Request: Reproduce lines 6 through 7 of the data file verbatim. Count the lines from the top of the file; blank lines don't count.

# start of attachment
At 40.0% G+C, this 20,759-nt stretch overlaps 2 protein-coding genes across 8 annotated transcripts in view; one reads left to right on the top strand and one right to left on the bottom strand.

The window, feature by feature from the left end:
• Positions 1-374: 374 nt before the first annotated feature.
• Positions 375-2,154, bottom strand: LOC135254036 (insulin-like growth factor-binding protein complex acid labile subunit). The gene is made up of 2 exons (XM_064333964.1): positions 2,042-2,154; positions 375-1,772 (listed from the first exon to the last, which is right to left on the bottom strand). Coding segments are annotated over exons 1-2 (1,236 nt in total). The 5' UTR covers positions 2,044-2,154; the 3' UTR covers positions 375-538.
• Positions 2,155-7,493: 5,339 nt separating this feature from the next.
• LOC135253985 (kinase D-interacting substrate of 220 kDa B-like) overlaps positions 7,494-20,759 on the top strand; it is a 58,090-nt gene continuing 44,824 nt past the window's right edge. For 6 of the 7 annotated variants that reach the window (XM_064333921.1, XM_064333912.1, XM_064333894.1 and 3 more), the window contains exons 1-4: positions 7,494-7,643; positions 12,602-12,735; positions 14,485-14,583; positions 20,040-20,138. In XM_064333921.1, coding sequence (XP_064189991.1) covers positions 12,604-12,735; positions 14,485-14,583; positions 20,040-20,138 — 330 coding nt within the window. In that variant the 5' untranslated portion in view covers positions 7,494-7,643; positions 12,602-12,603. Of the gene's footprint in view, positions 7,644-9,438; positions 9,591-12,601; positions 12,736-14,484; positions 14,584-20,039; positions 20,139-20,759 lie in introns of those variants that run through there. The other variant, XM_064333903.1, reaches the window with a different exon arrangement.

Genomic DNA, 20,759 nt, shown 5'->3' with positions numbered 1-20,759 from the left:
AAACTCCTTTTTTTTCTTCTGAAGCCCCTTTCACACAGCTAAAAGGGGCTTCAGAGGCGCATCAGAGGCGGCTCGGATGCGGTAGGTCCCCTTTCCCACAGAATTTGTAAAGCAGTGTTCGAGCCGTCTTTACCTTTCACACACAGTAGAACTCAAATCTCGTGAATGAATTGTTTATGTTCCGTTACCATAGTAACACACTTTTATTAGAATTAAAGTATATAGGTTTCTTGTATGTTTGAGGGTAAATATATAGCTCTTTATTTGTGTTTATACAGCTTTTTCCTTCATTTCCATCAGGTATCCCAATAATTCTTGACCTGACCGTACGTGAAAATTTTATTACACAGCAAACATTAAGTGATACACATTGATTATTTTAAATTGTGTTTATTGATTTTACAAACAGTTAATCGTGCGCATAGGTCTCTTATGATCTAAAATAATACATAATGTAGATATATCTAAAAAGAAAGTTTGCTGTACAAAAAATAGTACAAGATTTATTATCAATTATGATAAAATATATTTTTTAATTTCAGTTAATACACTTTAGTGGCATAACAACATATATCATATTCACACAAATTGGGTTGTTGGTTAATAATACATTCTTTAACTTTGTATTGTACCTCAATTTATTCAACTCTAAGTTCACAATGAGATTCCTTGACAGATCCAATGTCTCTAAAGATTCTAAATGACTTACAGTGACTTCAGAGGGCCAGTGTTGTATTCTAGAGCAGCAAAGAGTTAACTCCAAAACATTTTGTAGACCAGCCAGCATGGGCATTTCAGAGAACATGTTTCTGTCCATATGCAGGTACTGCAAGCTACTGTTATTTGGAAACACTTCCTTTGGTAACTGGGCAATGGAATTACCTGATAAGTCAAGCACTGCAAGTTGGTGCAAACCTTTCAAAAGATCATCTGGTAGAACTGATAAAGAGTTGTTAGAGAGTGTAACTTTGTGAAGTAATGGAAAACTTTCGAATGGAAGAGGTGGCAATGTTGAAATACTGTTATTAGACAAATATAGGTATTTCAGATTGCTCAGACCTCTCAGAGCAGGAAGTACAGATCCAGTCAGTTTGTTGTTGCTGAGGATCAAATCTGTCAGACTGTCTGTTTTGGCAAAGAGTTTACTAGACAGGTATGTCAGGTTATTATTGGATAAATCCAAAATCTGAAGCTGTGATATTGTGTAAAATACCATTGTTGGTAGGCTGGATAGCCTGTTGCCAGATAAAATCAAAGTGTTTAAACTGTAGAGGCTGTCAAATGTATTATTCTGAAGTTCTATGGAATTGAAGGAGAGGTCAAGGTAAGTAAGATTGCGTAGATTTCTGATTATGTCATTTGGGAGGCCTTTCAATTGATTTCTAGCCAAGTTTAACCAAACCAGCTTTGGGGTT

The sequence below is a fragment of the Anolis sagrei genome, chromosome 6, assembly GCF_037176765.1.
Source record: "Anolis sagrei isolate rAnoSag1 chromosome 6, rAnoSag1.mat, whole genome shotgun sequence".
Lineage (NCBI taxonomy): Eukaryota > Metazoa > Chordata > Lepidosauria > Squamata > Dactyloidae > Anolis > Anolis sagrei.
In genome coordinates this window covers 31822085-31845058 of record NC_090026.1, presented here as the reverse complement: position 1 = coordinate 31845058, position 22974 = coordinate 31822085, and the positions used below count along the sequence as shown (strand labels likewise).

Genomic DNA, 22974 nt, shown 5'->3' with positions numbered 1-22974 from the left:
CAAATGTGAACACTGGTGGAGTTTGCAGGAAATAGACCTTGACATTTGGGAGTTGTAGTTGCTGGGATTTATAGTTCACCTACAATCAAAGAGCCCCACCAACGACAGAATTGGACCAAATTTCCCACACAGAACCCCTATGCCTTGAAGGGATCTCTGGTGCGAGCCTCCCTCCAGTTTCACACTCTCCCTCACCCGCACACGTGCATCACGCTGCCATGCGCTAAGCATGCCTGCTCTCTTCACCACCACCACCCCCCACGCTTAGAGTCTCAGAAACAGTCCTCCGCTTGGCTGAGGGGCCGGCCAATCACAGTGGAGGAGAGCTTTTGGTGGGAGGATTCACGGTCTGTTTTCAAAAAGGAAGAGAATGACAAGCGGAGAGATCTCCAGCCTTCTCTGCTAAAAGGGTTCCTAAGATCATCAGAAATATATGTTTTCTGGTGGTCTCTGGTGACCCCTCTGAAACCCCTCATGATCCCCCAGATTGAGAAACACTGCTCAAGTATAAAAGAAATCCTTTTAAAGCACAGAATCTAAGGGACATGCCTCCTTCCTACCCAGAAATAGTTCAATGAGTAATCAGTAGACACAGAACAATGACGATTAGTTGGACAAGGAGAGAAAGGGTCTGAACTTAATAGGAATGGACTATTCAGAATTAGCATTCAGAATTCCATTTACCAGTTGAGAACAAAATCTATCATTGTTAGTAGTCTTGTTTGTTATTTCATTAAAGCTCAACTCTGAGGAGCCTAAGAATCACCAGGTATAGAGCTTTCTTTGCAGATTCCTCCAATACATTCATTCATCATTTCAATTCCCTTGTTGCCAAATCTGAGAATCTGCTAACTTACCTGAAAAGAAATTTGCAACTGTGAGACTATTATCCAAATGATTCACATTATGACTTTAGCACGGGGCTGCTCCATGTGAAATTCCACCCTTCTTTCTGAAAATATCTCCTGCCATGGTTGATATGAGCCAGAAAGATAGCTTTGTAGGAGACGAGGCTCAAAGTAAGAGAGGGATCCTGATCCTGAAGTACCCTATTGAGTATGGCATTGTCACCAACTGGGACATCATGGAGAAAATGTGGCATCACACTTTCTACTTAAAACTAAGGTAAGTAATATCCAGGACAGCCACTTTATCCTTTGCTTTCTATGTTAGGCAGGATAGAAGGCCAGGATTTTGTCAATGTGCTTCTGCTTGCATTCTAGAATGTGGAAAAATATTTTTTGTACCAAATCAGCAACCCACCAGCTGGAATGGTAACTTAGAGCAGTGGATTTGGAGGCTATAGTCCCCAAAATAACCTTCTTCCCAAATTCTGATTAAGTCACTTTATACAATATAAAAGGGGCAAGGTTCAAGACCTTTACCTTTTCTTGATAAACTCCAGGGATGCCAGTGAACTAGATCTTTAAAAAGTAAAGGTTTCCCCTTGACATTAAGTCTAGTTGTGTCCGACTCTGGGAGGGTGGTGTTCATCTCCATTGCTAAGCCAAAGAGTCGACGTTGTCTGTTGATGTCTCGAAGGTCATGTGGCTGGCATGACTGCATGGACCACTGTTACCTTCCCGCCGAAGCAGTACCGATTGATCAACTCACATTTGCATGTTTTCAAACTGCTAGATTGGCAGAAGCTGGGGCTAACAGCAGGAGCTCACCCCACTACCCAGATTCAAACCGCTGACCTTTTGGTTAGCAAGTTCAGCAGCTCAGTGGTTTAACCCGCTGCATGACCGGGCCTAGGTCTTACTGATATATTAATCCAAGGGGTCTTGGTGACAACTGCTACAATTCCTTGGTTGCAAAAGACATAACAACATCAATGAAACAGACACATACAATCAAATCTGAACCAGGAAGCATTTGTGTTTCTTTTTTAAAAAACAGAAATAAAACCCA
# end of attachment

• LOC135253985 (kinase D-interacting substrate of 220 kDa B-like) overlaps positions 7,494-20,759 on the top strand; it is a 58,090-nt gene continuing 44,824 nt past the window's right edge. For 6 of the 7 annotated variants that reach the window (XM_064333921.1, XM_064333912.1, XM_064333894.1 and 3 more), the window contains exons 1-4: positions 7,494-7,643; positions 12,602-12,735; positions 14,485-14,583; positions 20,040-20,138. In XM_064333921.1, coding sequence (XP_064189991.1) covers positions 12,604-12,735; positions 14,485-14,583; positions 20,040-20,138 — 330 coding nt within the window. In that variant the 5' untranslated portion in view covers positions 7,494-7,643; positions 12,602-12,603. Of the gene's footprint in view, positions 7,644-9,438; positions 9,591-12,601; positions 12,736-14,484; positions 14,584-20,039; positions 20,139-20,759 lie in introns of those variants that run through there. The other variant, XM_064333903.1, reaches the window with a different exon arrangement.

Genomic DNA, 20,759 nt, shown 5'->3' with positions numbered 1-20,759 from the left: